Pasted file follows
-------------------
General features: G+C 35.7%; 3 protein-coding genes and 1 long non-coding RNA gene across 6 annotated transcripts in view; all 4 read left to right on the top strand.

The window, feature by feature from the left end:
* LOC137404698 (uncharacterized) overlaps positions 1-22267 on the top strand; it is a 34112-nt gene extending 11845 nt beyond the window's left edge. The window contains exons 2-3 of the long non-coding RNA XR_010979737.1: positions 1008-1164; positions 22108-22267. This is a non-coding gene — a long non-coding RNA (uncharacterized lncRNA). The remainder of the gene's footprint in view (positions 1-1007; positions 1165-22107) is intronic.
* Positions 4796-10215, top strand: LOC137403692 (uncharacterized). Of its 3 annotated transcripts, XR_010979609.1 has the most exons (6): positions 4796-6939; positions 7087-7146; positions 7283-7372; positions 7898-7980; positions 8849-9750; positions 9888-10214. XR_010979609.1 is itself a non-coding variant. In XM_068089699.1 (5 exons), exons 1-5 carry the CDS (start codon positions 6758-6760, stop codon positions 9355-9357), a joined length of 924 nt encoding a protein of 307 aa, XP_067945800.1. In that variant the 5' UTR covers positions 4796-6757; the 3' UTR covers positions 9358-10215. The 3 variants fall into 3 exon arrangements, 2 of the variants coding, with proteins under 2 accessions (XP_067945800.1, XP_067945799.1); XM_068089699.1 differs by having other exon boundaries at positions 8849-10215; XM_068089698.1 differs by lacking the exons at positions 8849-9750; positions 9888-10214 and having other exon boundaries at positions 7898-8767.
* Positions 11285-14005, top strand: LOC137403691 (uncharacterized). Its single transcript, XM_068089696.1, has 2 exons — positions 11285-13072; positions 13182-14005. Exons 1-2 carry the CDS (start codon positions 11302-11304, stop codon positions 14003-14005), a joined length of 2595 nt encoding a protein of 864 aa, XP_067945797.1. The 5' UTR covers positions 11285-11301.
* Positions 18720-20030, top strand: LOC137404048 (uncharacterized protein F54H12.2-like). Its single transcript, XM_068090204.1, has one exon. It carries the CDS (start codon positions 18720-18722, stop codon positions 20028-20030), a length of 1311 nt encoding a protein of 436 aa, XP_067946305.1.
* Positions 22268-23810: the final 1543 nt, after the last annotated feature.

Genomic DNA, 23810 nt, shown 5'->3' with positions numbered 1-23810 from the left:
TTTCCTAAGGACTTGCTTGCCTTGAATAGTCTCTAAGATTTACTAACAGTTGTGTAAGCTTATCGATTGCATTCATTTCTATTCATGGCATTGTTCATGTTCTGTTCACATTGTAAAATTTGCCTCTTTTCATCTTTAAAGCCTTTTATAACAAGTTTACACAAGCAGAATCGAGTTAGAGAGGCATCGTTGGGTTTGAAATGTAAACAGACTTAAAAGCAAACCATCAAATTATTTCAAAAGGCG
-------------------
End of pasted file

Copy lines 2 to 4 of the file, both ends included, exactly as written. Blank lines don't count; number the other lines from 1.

The window, feature by feature from the left end:
* LOC137404698 (uncharacterized) overlaps positions 1-22267 on the top strand; it is a 34112-nt gene extending 11845 nt beyond the window's left edge. The window contains exons 2-3 of the long non-coding RNA XR_010979737.1: positions 1008-1164; positions 22108-22267. This is a non-coding gene — a long non-coding RNA (uncharacterized lncRNA). The remainder of the gene's footprint in view (positions 1-1007; positions 1165-22107) is intronic.
* Positions 4796-10215, top strand: LOC137403692 (uncharacterized). Of its 3 annotated transcripts, XR_010979609.1 has the most exons (6): positions 4796-6939; positions 7087-7146; positions 7283-7372; positions 7898-7980; positions 8849-9750; positions 9888-10214. XR_010979609.1 is itself a non-coding variant. In XM_068089699.1 (5 exons), exons 1-5 carry the CDS (start codon positions 6758-6760, stop codon positions 9355-9357), a joined length of 924 nt encoding a protein of 307 aa, XP_067945800.1. In that variant the 5' UTR covers positions 4796-6757; the 3' UTR covers positions 9358-10215. The 3 variants fall into 3 exon arrangements, 2 of the variants coding, with proteins under 2 accessions (XP_067945800.1, XP_067945799.1); XM_068089699.1 differs by having other exon boundaries at positions 8849-10215; XM_068089698.1 differs by lacking the exons at positions 8849-9750; positions 9888-10214 and having other exon boundaries at positions 7898-8767.